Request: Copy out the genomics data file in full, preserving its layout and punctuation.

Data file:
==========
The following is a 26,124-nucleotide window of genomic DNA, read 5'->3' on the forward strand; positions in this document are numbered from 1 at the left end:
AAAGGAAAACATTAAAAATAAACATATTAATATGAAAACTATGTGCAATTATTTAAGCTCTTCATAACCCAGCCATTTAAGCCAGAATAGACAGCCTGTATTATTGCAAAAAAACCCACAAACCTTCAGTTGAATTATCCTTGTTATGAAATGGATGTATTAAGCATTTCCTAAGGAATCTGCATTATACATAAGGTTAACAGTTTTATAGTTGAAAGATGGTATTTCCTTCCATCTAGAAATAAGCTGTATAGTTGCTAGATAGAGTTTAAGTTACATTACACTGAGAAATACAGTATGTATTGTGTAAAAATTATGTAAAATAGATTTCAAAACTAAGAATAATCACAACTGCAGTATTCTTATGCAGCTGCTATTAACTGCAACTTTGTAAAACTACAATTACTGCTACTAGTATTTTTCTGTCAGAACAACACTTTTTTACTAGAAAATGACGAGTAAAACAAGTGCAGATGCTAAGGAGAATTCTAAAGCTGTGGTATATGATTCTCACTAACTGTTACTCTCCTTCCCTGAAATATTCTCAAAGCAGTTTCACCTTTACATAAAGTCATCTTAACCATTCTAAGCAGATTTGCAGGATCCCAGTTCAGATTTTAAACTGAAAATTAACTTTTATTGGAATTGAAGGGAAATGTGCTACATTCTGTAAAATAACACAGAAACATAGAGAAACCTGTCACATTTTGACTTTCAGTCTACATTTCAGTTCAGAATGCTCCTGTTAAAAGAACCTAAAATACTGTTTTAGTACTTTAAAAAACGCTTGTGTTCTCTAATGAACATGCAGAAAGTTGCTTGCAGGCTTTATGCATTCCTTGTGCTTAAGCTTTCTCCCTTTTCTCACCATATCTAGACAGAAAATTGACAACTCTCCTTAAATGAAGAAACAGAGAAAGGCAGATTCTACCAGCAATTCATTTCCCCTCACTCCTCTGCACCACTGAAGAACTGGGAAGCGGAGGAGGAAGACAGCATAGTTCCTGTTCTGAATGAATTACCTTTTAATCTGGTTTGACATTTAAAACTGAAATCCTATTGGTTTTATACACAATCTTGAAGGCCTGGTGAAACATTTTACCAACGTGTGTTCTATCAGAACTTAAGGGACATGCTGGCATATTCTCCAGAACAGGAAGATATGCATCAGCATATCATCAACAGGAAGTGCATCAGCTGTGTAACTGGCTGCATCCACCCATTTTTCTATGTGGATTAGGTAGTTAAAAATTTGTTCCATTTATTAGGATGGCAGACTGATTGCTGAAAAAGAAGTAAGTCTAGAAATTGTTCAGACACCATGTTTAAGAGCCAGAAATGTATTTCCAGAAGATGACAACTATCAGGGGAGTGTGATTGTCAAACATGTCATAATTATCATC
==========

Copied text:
The following is a 26,124-nucleotide window of genomic DNA, read 5'->3' on the forward strand; positions in this document are numbered from 1 at the left end:
AAAGGAAAACATTAAAAATAAACATATTAATATGAAAACTATGTGCAATTATTTAAGCTCTTCATAACCCAGCCATTTAAGCCAGAATAGACAGCCTGTATTATTGCAAAAAAACCCACAAACCTTCAGTTGAATTATCCTTGTTATGAAATGGATGTATTAAGCATTTCCTAAGGAATCTGCATTATACATAAGGTTAACAGTTTTATAGTTGAAAGATGGTATTTCCTTCCATCTAGAAATAAGCTGTATAGTTGCTAGATAGAGTTTAAGTTACATTACACTGAGAAATACAGTATGTATTGTGTAAAAATTATGTAAAATAGATTTCAAAACTAAGAATAATCACAACTGCAGTATTCTTATGCAGCTGCTATTAACTGCAACTTTGTAAAACTACAATTACTGCTACTAGTATTTTTCTGTCAGAACAACACTTTTTTACTAGAAAATGACGAGTAAAACAAGTGCAGATGCTAAGGAGAATTCTAAAGCTGTGGTATATGATTCTCACTAACTGTTACTCTCCTTCCCTGAAATATTCTCAAAGCAGTTTCACCTTTACATAAAGTCATCTTAACCATTCTAAGCAGATTTGCAGGATCCCAGTTCAGATTTTAAACTGAAAATTAACTTTTATTGGAATTGAAGGGAAATGTGCTACATTCTGTAAAATAACACAGAAACATAGAGAAACCTGTCACATTTTGACTTTCAGTCTACATTTCAGTTCAGAATGCTCCTGTTAAAAGAACCTAAAATACTGTTTTAGTACTTTAAAAAACGCTTGTGTTCTCTAATGAACATGCAGAAAGTTGCTTGCAGGCTTTATGCATTCCTTGTGCTTAAGCTTTCTCCCTTTTCTCACCATATCTAGACAGAAAATTGACAACTCTCCTTAAATGAAGAAACAGAGAAAGGCAGATTCTACCAGCAATTCATTTCCCCTCACTCCTCTGCACCACTGAAGAACTGGGAAGCGGAGGAGGAAGACAGCATAGTTCCTGTTCTGAATGAATTACCTTTTAATCTGGTTTGACATTTAAAACTGAAATCCTATTGGTTTTATACACAATCTTGAAGGCCTGGTGAAACATTTTACCAACGTGTGTTCTATCAGAACTTAAGGGACATGCTGGCATATTCTCCAGAACAGGAAGATATGCATCAGCATATCATCAACAGGAAGTGCATCAGCTGTGTAACTGGCTGCATCCACCCATTTTTCTATGTGGATTAGGTAGTTAAAAATTTGTTCCATTTATTAGGATGGCAGACTGATTGCTGAAAAAGAAGTAAGTCTAGAAATTGTTCAGACACCATGTTTAAGAGCCAGAAATGTATTTCCAGAAGATGACAACTATCAGGGGAGTGTGATTGTCAAACATGTCATAATTATCATC